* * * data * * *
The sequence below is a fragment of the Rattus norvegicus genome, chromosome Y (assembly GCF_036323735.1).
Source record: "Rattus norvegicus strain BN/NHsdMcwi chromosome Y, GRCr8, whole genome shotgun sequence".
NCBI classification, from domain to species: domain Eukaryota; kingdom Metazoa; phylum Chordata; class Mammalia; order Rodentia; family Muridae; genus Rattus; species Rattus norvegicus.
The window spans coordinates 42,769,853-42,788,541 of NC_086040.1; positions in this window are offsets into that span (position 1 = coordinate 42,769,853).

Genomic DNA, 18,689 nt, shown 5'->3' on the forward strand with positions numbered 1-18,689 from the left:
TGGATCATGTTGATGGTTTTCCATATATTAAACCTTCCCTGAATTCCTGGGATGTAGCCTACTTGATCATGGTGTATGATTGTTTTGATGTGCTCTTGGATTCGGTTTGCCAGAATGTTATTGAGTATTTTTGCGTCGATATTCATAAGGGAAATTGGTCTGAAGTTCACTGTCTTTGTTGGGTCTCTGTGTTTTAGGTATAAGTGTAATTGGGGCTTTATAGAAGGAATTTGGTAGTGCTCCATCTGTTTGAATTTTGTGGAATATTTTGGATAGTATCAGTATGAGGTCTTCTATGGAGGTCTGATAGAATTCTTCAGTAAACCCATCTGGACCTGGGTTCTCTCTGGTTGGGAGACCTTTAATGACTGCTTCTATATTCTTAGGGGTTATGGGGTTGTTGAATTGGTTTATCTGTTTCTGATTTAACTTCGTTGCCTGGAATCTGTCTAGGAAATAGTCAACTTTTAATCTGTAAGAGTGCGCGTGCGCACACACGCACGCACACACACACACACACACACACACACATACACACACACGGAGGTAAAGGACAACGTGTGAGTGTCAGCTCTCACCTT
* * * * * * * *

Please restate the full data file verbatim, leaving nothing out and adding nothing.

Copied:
The sequence below is a fragment of the Rattus norvegicus genome, chromosome Y (assembly GCF_036323735.1).
Source record: "Rattus norvegicus strain BN/NHsdMcwi chromosome Y, GRCr8, whole genome shotgun sequence".
NCBI classification, from domain to species: domain Eukaryota; kingdom Metazoa; phylum Chordata; class Mammalia; order Rodentia; family Muridae; genus Rattus; species Rattus norvegicus.
The window spans coordinates 42,769,853-42,788,541 of NC_086040.1; positions in this window are offsets into that span (position 1 = coordinate 42,769,853).

Genomic DNA, 18,689 nt, shown 5'->3' on the forward strand with positions numbered 1-18,689 from the left:
TGGATCATGTTGATGGTTTTCCATATATTAAACCTTCCCTGAATTCCTGGGATGTAGCCTACTTGATCATGGTGTATGATTGTTTTGATGTGCTCTTGGATTCGGTTTGCCAGAATGTTATTGAGTATTTTTGCGTCGATATTCATAAGGGAAATTGGTCTGAAGTTCACTGTCTTTGTTGGGTCTCTGTGTTTTAGGTATAAGTGTAATTGGGGCTTTATAGAAGGAATTTGGTAGTGCTCCATCTGTTTGAATTTTGTGGAATATTTTGGATAGTATCAGTATGAGGTCTTCTATGGAGGTCTGATAGAATTCTTCAGTAAACCCATCTGGACCTGGGTTCTCTCTGGTTGGGAGACCTTTAATGACTGCTTCTATATTCTTAGGGGTTATGGGGTTGTTGAATTGGTTTATCTGTTTCTGATTTAACTTCGTTGCCTGGAATCTGTCTAGGAAATAGTCAACTTTTAATCTGTAAGAGTGCGCGTGCGCACACACGCACGCACACACACACACACACACACACACACATACACACACACGGAGGTAAAGGACAACGTGTGAGTGTCAGCTCTCACCTT